Clean water for the residents of one of Africa’s largest rubbish dumps. WSUP, July 24. The DFID funded programme operated under a payment by results framework, which meant that WSUP had to make good use of its strong relationship with NCWSC to ensure it could achieve the demanding targets.

Can Flexible Funding Lead to Better and Longer Lasting Results When it Comes to Water, Sanitation, and Hygiene Interventions? By Susan Davis, July 2018. Improve International convened a group of 14 people for the 3rd gathering of the Funder Collective for More Effective Partnerships. Over coffee, they met or got re-acquainted. Then representatives of three different types of funders – the Stone Family Foundation, Vitol Foundation, and Viva con Agua — talked about their take on a similar topic: Can flexible funding lead to better and longer lasting results when it comes to water, sanitation, and hygiene interventions?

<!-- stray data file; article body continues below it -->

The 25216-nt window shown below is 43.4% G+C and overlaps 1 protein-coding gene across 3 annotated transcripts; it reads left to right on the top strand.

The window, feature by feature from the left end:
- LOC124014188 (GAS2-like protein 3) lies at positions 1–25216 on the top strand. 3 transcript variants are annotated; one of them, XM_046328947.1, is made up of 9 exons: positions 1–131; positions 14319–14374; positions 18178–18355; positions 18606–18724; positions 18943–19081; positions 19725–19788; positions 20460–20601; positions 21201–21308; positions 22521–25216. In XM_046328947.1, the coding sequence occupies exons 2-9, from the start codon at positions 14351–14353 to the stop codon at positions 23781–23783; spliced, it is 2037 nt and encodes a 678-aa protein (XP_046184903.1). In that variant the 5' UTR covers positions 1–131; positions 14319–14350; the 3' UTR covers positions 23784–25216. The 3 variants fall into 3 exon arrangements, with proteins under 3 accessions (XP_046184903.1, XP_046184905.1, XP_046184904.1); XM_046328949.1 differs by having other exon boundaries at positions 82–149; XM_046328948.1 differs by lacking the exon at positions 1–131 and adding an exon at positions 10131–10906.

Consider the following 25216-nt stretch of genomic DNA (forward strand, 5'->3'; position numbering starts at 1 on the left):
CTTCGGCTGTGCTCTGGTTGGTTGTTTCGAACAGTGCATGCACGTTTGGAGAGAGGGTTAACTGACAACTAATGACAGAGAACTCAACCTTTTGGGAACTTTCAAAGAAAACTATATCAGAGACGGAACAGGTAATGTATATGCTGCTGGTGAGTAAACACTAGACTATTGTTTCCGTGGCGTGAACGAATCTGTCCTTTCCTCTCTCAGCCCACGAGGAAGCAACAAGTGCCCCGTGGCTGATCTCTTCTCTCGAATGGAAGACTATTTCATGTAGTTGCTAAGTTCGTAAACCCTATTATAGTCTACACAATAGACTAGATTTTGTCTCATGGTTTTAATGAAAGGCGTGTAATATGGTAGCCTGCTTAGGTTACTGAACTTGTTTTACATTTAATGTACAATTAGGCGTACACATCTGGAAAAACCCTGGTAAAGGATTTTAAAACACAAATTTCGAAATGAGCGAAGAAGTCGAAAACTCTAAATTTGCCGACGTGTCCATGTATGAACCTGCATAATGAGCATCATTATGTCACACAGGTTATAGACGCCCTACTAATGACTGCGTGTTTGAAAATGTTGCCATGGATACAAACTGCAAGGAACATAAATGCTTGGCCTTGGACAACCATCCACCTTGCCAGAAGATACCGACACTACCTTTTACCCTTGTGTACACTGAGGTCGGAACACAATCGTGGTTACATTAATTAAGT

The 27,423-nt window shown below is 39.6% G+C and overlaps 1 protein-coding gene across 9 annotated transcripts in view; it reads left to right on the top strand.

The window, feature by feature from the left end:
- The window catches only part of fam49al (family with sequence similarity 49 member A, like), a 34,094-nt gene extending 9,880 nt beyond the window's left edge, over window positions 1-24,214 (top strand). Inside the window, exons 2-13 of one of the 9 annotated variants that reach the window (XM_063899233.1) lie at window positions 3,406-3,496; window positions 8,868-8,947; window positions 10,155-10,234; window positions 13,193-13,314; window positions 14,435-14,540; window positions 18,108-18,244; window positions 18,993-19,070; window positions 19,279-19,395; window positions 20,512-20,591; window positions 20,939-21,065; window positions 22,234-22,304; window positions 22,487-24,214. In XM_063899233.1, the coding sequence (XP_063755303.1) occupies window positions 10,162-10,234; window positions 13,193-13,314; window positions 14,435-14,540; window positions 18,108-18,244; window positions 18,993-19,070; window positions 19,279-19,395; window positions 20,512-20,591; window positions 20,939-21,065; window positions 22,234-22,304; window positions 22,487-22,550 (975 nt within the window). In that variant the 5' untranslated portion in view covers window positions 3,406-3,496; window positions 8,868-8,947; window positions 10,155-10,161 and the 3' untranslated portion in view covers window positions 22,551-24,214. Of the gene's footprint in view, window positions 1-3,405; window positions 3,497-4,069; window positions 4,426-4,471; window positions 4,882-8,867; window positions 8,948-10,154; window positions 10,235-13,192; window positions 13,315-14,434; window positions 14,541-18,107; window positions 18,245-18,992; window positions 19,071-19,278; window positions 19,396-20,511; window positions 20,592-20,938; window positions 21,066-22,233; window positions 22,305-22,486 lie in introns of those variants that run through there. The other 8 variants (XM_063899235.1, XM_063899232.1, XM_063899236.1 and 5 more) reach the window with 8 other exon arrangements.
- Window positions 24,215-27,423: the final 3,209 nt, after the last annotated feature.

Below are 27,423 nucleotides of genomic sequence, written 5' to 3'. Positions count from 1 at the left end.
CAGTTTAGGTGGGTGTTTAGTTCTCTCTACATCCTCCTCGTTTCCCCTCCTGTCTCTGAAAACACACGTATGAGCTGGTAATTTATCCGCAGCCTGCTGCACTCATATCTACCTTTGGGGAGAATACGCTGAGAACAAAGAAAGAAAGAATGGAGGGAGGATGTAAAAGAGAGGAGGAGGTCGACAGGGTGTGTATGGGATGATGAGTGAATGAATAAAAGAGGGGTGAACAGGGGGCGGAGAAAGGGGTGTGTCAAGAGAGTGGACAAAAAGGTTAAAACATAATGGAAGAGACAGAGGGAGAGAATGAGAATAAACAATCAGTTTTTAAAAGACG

Ingenious upcycling turns discarded medical device into water filter. Israel21c, July 29. Israeli startup repurposes discarded kidney dialysis filters to make pure water in Africa, Asia and Latin America.


Recent WASH research – July 26, 2018


The global risks of increasing reliance on bottled water. Nature Sustainability, July 16.
The rapid growth of bottled water use in low- and middle-income countries, and its normalization as a daily source of drinking water, does not provide a pathway to universal access. Generous and sustained investment in centralized and community utilities remains the most viable means for achieving safe water access for all.